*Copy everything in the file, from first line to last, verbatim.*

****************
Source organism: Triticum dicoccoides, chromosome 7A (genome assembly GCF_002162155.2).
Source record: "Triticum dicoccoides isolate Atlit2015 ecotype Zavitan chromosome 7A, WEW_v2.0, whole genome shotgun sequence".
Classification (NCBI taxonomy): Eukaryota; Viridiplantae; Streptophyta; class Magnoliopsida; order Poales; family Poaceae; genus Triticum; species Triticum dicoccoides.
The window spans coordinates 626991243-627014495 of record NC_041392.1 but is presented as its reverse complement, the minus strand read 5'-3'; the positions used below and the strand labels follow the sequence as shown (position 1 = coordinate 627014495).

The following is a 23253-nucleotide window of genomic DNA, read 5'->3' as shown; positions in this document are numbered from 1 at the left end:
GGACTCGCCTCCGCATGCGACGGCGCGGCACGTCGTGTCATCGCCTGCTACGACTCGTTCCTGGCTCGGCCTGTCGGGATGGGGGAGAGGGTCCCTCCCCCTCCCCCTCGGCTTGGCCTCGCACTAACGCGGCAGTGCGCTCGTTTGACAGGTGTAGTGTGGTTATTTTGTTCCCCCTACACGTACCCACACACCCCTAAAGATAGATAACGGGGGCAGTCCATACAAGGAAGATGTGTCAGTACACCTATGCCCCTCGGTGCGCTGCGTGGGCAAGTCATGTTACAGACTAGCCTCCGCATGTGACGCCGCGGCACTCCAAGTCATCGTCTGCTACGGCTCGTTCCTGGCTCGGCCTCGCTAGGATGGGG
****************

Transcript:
Source organism: Triticum dicoccoides, chromosome 7A (genome assembly GCF_002162155.2).
Source record: "Triticum dicoccoides isolate Atlit2015 ecotype Zavitan chromosome 7A, WEW_v2.0, whole genome shotgun sequence".
Classification (NCBI taxonomy): Eukaryota; Viridiplantae; Streptophyta; class Magnoliopsida; order Poales; family Poaceae; genus Triticum; species Triticum dicoccoides.
The window spans coordinates 626991243-627014495 of record NC_041392.1 but is presented as its reverse complement, the minus strand read 5'-3'; the positions used below and the strand labels follow the sequence as shown (position 1 = coordinate 627014495).

The following is a 23253-nucleotide window of genomic DNA, read 5'->3' as shown; positions in this document are numbered from 1 at the left end:
GGACTCGCCTCCGCATGCGACGGCGCGGCACGTCGTGTCATCGCCTGCTACGACTCGTTCCTGGCTCGGCCTGTCGGGATGGGGGAGAGGGTCCCTCCCCCTCCCCCTCGGCTTGGCCTCGCACTAACGCGGCAGTGCGCTCGTTTGACAGGTGTAGTGTGGTTATTTTGTTCCCCCTACACGTACCCACACACCCCTAAAGATAGATAACGGGGGCAGTCCATACAAGGAAGATGTGTCAGTACACCTATGCCCCTCGGTGCGCTGCGTGGGCAAGTCATGTTACAGACTAGCCTCCGCATGTGACGCCGCGGCACTCCAAGTCATCGTCTGCTACGGCTCGTTCCTGGCTCGGCCTCGCTAGGATGGGG